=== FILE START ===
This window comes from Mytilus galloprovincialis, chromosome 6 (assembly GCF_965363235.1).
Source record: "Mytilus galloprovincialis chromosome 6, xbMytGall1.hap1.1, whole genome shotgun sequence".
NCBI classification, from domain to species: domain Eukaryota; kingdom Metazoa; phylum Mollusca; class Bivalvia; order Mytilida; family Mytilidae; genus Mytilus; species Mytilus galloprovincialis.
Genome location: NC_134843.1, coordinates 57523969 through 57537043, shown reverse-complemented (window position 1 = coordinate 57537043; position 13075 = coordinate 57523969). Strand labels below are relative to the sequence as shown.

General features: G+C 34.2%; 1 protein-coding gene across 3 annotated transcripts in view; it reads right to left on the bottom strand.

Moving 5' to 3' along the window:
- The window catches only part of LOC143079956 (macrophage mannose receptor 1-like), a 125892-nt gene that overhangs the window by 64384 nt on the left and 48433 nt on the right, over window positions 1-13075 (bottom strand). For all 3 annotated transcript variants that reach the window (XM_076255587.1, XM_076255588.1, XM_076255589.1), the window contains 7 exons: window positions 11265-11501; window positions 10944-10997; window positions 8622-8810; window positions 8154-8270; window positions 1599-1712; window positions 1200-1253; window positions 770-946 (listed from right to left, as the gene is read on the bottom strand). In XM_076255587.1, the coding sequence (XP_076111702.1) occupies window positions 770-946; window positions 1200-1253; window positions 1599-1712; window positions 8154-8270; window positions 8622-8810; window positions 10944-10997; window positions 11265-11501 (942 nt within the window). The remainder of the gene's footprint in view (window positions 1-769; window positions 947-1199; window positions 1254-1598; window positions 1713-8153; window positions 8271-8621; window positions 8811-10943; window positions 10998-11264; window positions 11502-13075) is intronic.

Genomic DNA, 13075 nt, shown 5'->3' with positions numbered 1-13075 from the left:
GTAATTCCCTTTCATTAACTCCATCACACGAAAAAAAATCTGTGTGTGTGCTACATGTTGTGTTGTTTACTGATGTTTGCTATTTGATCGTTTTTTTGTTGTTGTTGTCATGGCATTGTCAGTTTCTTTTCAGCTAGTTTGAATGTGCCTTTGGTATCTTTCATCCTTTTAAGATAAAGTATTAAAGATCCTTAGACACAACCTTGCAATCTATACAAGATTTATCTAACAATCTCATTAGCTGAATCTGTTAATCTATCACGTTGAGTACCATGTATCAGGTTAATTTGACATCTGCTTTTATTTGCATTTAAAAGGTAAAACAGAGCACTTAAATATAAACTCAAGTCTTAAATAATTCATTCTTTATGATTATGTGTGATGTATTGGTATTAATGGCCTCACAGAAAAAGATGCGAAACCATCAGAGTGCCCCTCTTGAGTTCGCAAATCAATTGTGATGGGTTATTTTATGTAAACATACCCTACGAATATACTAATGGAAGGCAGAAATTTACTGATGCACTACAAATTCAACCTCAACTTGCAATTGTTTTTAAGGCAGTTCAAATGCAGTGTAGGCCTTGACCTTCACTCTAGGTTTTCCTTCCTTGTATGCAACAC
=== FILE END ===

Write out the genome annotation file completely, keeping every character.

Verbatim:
This window comes from Mytilus galloprovincialis, chromosome 6 (assembly GCF_965363235.1).
Source record: "Mytilus galloprovincialis chromosome 6, xbMytGall1.hap1.1, whole genome shotgun sequence".
NCBI classification, from domain to species: domain Eukaryota; kingdom Metazoa; phylum Mollusca; class Bivalvia; order Mytilida; family Mytilidae; genus Mytilus; species Mytilus galloprovincialis.
Genome location: NC_134843.1, coordinates 57523969 through 57537043, shown reverse-complemented (window position 1 = coordinate 57537043; position 13075 = coordinate 57523969). Strand labels below are relative to the sequence as shown.

General features: G+C 34.2%; 1 protein-coding gene across 3 annotated transcripts in view; it reads right to left on the bottom strand.

Moving 5' to 3' along the window:
- The window catches only part of LOC143079956 (macrophage mannose receptor 1-like), a 125892-nt gene that overhangs the window by 64384 nt on the left and 48433 nt on the right, over window positions 1-13075 (bottom strand). For all 3 annotated transcript variants that reach the window (XM_076255587.1, XM_076255588.1, XM_076255589.1), the window contains 7 exons: window positions 11265-11501; window positions 10944-10997; window positions 8622-8810; window positions 8154-8270; window positions 1599-1712; window positions 1200-1253; window positions 770-946 (listed from right to left, as the gene is read on the bottom strand). In XM_076255587.1, the coding sequence (XP_076111702.1) occupies window positions 770-946; window positions 1200-1253; window positions 1599-1712; window positions 8154-8270; window positions 8622-8810; window positions 10944-10997; window positions 11265-11501 (942 nt within the window). The remainder of the gene's footprint in view (window positions 1-769; window positions 947-1199; window positions 1254-1598; window positions 1713-8153; window positions 8271-8621; window positions 8811-10943; window positions 10998-11264; window positions 11502-13075) is intronic.

Genomic DNA, 13075 nt, shown 5'->3' with positions numbered 1-13075 from the left:
GTAATTCCCTTTCATTAACTCCATCACACGAAAAAAAATCTGTGTGTGTGCTACATGTTGTGTTGTTTACTGATGTTTGCTATTTGATCGTTTTTTTGTTGTTGTTGTCATGGCATTGTCAGTTTCTTTTCAGCTAGTTTGAATGTGCCTTTGGTATCTTTCATCCTTTTAAGATAAAGTATTAAAGATCCTTAGACACAACCTTGCAATCTATACAAGATTTATCTAACAATCTCATTAGCTGAATCTGTTAATCTATCACGTTGAGTACCATGTATCAGGTTAATTTGACATCTGCTTTTATTTGCATTTAAAAGGTAAAACAGAGCACTTAAATATAAACTCAAGTCTTAAATAATTCATTCTTTATGATTATGTGTGATGTATTGGTATTAATGGCCTCACAGAAAAAGATGCGAAACCATCAGAGTGCCCCTCTTGAGTTCGCAAATCAATTGTGATGGGTTATTTTATGTAAACATACCCTACGAATATACTAATGGAAGGCAGAAATTTACTGATGCACTACAAATTCAACCTCAACTTGCAATTGTTTTTAAGGCAGTTCAAATGCAGTGTAGGCCTTGACCTTCACTCTAGGTTTTCCTTCCTTGTATGCAACAC